In another step, communism gained significant amount of traction among people who believed that capitalism was a failure as it only benefited the rich and repressed the poor. According to the author, Glennys Young, during the capitalistic era, the capitalists or the “bourgeoisie” unfairly exploited the workers’ (or the “proletariat”) labor to reap the rewards of capitalism. They seemed to have all the production resources such as machinery, capital, and factories to make profits in expense of the proletariat’s misery (Young 2012, 1). Simply, the rich dominated the poor both economically and politically through the failed capitalistic ideals. Consequently, the proletariat group turned to communism in order to improve their economic conditions. For others like Jacek Kuroń, communism had the potential to destroy the “old order” of the oppressive Holocaust experience, and the exploitation of the Jewish people of Poland during World War II (Kuroń 2012, 35). In doing so, communism could create a “new order” which would promise social justice for every country in Eastern Europe, especially for Poland (“Jacek Kuroń (1934-2004) on the Appeal of Communism after World War II” 2012, 32-33).

Also, the political leaders of Eastern Europe such as Poland’s Jakub Berman consistently justified the effectiveness of Soviet-led communism and its policies. In turn, the popular attraction to communism was also justified. According to Berman, while speaking in an interview in 1980, the Polish communists liberated the country from German occupation and established a more “sovereign” and “independent” Polish state, even under visible Soviet occupation of Poland after World War II (Berman 1996, 44). He really believed that communism helped to save Poland from future military threats from other European countries, especially Germany. Without the communist protection, Poland would have been reduced to a “Duchy of Warsaw” because Germany would have become militarily potent, and would have used force to regain all the territories Poland acquired as reparation for World War II (Berman 1996, 46-47). So, Poland had no other alternatives, other than to adopt communism eventually. Seemingly, nationalism motivated the Eastern Europeans to accept communism earlier, as well.

Finally, we can say that, the argument of resistance to communism overwhelmingly outweighs the argument of attraction to communism. Although communism attracted a group of Eastern Europeans as a promising alternative to capitalism, or a way of establishing a “new order” with social justice in Eastern Europe, it was never a positive solution for economic and political progress. Rather, its repressive Stalinist economic policies of crippling workers’ production level with pay-cuts, along with suppressed living conditions and decreased consumer goods production, devastated the Eastern European economy. Also, communist aggression and Stalinist purges of political leaders and civilians all over Eastern Europe greatly threatened the existence of democracies with political and economic freedom. Consequently, we see that fierce resistance and revolutionary uprisings begin to take place all over Eastern Europe in the early 1950s. The Eastern Europeans, fed up with the repressive economic and political policies, protested against communism out of their nationalistic ideals of living in a democracy with economic and political freedom. These nationalistic uprisings really exposed the Stalinist policies and their failures, and helped to bring about significant political and economic reforms in Eastern Europe, especially in Poland. In truth, nationalism laid out the foundation for ousting communism completely, and building democratic nation-states in a unified Europe later.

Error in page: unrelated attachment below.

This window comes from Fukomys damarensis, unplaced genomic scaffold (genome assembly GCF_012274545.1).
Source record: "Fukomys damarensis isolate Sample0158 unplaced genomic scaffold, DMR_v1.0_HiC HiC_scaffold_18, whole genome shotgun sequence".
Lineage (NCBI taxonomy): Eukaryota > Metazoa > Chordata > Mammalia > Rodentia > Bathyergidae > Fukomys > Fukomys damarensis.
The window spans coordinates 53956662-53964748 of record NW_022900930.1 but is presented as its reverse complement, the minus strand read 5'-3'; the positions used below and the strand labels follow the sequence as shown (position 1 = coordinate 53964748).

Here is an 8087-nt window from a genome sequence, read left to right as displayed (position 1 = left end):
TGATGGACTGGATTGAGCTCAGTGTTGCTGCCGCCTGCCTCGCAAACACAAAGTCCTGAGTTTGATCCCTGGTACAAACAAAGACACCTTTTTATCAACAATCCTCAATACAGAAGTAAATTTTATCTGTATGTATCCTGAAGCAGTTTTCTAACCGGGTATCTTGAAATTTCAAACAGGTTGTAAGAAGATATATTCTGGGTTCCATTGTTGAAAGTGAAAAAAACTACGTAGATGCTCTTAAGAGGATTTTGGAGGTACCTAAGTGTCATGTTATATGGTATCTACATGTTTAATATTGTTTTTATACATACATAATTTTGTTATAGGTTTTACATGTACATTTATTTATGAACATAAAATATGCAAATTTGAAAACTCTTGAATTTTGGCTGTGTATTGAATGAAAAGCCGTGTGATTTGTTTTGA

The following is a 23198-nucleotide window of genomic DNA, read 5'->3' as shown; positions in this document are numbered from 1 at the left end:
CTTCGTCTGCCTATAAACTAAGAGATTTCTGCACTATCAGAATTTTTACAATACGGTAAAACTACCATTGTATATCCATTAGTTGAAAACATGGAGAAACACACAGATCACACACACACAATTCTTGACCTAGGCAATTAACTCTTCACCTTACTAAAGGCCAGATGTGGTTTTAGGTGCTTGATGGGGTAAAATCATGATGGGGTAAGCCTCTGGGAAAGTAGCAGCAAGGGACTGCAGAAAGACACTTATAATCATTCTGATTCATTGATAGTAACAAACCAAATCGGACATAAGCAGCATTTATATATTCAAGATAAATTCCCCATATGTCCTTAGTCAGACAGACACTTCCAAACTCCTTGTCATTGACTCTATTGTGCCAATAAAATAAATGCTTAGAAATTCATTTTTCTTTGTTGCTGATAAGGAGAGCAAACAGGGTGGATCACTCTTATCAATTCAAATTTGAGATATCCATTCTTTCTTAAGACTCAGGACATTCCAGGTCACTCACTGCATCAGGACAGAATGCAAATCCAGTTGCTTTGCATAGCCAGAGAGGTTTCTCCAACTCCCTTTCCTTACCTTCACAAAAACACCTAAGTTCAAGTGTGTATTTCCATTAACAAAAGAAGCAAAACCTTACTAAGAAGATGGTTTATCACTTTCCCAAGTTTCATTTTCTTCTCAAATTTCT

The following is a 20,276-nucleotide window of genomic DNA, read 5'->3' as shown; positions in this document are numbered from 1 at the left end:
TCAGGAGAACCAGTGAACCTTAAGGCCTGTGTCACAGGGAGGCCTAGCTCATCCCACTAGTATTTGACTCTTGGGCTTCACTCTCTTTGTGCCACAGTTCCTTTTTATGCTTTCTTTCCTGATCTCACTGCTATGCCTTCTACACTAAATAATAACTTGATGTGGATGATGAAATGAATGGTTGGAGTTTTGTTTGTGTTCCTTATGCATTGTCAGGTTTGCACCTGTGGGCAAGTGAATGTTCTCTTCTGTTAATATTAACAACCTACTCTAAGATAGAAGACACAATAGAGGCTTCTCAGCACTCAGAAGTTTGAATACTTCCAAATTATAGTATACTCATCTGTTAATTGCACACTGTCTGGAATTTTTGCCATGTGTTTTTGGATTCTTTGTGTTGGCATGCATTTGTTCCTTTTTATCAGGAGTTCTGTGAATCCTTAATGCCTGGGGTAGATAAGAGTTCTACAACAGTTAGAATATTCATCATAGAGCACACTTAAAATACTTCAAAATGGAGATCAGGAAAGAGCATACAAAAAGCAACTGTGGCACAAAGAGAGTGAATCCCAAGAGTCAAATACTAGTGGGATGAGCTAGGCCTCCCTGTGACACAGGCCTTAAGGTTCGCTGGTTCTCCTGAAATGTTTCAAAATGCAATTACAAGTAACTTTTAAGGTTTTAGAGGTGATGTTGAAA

Works Cited

Beke, Laszlo. “Hungary, 1956: A University Student Reacts to the USSR’s Violent Suppression of the Hungarian Revolution,” in The Communist Experience in the Twentieth Century: A Global History through Sources, Glennys Young. (Oxford: Oxford University Press 2012), 167-172.

Berman, Jakub. “The Case for Stalinism,” in From Stalinism to Pluralism: A Documentary

History of Eastern Europe Since 1945, Gale Stokes. (Oxford: Oxford University Press 1996), 44-50.

“Chapter 1: Becoming a Communist,” in The Communist Experience in the Twentieth Century: A Global History through Sources, Glennys Young. (Oxford: Oxford University Press 2012), 1-3.

“East Germany, 17 June 1953: Workers (and Others!) Against the “Workers’ State,’” in The Communist Experience in the Twentieth Century: A Global History through Sources, Glennys Young. (Oxford: Oxford University Press 2012), 202-207.

“Jacek Kuroń (1934-2004) on the Appeal of Communism after World War II,” in The Communist Experience in the Twentieth Century: A Global History through Sources, Glennys Young. (Oxford: Oxford University Press 2012), 32-35.

This content is accurate and true to the best of the author’s knowledge and is not meant to substitute for formal and individualized advice from a qualified professional.

© 2020 Zunaid Kabir